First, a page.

I know you can get sandpaper in super-high grits, like 2000 grit and higher. I guess there's a point of diminishing returns for sanding wood projects, but is it possible to use too high a grit prior to applying the first coat of finish? If so, what problems can it cause, and do these problems apply to all types of finish and wood or just certain types or categories?
That's a great question. Typically, the purpose of the first round of sanding is to hide surface blemishes in the wood (e.g., machine marks, dents, scratches). The purpose of the subsequent rounds of sanding is to hide the scratch marks from the first round. Usually, you only need to go to about 180 before the scratch marks become invisible.
As you mention, there's diminishing returns, so there's no need to sand even higher. However, if you love sanding, I only see one problem: if you're staining, the stain will not take as well for wood that has been sanded with much higher grits. See the image below (from Popular Woodworking). The top half was sanded to 180 and the bottom half to 600.
On the other hand, as pointed out by @GlenH7, sometimes "finishing a finish" requires sanding to higher grits if you're looking for a highly reflective finish. But, this is for sanding the finish, not the wood itself.
For all practical purposes, I think the answer is "no, nothing is too fine of a grit for finishing." But it also depends upon what you expect the final finish to look like.
If we think about what we're doing with sanding, we can rationalize our way through this process. The surface of wood is an uneven surface with repeating ridges representing the grain.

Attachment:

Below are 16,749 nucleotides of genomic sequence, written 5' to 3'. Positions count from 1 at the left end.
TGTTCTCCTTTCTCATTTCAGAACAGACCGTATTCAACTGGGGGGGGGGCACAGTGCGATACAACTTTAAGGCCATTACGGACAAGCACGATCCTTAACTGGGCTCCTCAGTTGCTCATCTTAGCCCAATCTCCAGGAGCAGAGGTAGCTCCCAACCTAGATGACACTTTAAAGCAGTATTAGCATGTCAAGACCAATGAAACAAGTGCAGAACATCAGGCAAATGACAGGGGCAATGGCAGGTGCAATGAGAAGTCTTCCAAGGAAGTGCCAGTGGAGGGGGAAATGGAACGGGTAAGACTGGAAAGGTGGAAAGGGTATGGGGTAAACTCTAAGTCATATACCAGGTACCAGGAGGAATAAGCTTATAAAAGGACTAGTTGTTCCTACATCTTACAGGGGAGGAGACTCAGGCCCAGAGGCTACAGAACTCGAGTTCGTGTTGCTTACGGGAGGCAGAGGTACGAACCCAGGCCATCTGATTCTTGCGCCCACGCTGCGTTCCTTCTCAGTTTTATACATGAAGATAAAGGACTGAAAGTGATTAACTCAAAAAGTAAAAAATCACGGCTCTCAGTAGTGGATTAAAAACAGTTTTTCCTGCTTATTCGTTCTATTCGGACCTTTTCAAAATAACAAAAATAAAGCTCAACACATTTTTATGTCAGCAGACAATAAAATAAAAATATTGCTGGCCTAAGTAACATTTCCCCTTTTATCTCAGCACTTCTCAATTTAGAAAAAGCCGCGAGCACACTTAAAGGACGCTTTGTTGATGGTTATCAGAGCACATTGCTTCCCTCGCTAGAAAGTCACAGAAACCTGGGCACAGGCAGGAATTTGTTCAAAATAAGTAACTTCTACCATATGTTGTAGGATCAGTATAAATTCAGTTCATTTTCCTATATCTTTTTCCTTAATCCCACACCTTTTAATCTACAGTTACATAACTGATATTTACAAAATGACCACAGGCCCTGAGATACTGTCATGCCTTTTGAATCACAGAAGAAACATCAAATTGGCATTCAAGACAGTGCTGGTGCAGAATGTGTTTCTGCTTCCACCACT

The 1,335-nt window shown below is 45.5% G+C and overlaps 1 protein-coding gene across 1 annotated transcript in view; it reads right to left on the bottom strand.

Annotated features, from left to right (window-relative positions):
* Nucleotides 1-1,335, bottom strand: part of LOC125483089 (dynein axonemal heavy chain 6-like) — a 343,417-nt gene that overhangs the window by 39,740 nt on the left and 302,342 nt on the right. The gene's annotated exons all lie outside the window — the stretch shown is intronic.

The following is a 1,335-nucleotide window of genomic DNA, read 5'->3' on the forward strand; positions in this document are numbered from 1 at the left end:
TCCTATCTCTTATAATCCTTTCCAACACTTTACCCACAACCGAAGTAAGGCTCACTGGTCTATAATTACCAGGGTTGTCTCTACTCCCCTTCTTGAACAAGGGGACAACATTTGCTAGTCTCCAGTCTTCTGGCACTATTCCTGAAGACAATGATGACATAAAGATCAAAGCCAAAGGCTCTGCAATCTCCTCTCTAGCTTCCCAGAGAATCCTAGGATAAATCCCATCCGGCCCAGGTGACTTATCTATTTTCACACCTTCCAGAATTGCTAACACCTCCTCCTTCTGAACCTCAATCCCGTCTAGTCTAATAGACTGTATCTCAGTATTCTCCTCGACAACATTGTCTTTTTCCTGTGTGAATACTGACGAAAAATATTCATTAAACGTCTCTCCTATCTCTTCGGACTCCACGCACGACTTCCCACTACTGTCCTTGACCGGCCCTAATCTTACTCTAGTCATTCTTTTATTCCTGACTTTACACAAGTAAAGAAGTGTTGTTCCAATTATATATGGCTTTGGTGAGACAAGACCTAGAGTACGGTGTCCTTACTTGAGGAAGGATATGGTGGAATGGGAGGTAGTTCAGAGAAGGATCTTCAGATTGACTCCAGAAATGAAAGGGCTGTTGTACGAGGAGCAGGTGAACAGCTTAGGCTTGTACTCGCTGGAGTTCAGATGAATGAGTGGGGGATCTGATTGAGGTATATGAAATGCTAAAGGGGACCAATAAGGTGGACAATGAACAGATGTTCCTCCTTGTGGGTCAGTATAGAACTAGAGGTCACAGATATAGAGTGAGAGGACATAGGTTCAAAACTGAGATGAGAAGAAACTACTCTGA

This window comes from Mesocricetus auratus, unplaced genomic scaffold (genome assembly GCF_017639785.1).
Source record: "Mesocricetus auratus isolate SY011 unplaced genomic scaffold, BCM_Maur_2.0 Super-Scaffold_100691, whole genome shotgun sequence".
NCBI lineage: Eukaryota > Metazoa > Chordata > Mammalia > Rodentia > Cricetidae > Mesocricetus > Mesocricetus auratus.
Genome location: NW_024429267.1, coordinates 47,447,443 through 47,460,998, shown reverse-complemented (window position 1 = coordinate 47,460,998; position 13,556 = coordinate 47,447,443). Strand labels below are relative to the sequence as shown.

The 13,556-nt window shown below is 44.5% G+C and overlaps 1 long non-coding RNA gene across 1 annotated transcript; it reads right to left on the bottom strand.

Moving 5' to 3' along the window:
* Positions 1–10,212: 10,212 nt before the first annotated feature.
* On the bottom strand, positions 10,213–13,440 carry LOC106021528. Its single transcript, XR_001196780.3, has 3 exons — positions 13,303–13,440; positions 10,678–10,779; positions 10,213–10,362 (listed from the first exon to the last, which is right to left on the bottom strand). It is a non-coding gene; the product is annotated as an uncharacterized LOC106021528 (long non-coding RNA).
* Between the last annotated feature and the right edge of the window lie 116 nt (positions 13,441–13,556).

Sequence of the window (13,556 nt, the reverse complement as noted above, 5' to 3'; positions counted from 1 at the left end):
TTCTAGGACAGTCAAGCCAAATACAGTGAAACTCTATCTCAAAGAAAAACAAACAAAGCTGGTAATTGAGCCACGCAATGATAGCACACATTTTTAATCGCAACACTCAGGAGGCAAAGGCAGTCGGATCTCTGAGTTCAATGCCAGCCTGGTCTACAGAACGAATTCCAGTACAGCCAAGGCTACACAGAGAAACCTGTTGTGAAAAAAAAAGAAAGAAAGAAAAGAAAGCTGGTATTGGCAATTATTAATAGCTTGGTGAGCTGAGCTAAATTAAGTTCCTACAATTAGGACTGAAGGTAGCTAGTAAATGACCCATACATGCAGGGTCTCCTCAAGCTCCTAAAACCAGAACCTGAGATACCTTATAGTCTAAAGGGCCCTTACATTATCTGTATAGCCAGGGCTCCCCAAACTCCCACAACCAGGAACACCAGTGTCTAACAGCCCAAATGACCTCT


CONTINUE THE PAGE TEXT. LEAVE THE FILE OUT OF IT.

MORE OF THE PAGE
And when we sand, we're knocking down those ridges. The finer the grit of sandpaper we use, the smaller the ridges become.
We have to move to ever finer grits of sandpaper while we're sanding otherwise we're just changing around the ridge pattern on the surface of the material. That becomes obvious when we look at sandpaper under a microscope.
Sanding is just carving out smaller grooves in the wood, with the depth of the groove being defined by the grit of the sandpaper. Moving to really high grits (like the 2000 you mentioned) merely continues that pattern of decreasing the height between the various ridges on the wood. The net effect is that the material feels more and more smooth.
There is a possibility that using too high of a grit would impede the stain from being absorbed by the underlying grain. Regardless of the stain and pigments potentially being impeded in their absorption, smaller ridges from finer sanding will reflect light differently causing the more finely sanded piece to appear different from the less finely sanded piece.
Keep in mind that when the wood absorbs the stain it will lift the grain, undoing the some of the work that you had put into the finish.
It's also worth noting that some finishes that end up looking like smooth glass require wet sanding with progressive layers of sandpaper all the way up into the 1500 or higher realm.
Finer grained woods are less likely to show as dramatic of a difference with higher levels of sanding. This would be due to the woodgrain already being tighter and the separating ridges being smaller.
Is there any such thing as sanding something too fine for finishing?
Yes. The whole point of extremely fine abrasives is to make extremely smooth surfaces. Some finishes (film-forming finishes like paint and polyurethane) adhere to the workpiece better if the surface is a bit rough. Scuff sanding with fine grit sandpaper (i.e. 220 or 320) is recommended for very smooth surfaces before applying the first coat and sometimes also between coats. So in some cases sanding to an extremely smooth surface before the final coat isn't just unhelpful, it's counterproductive.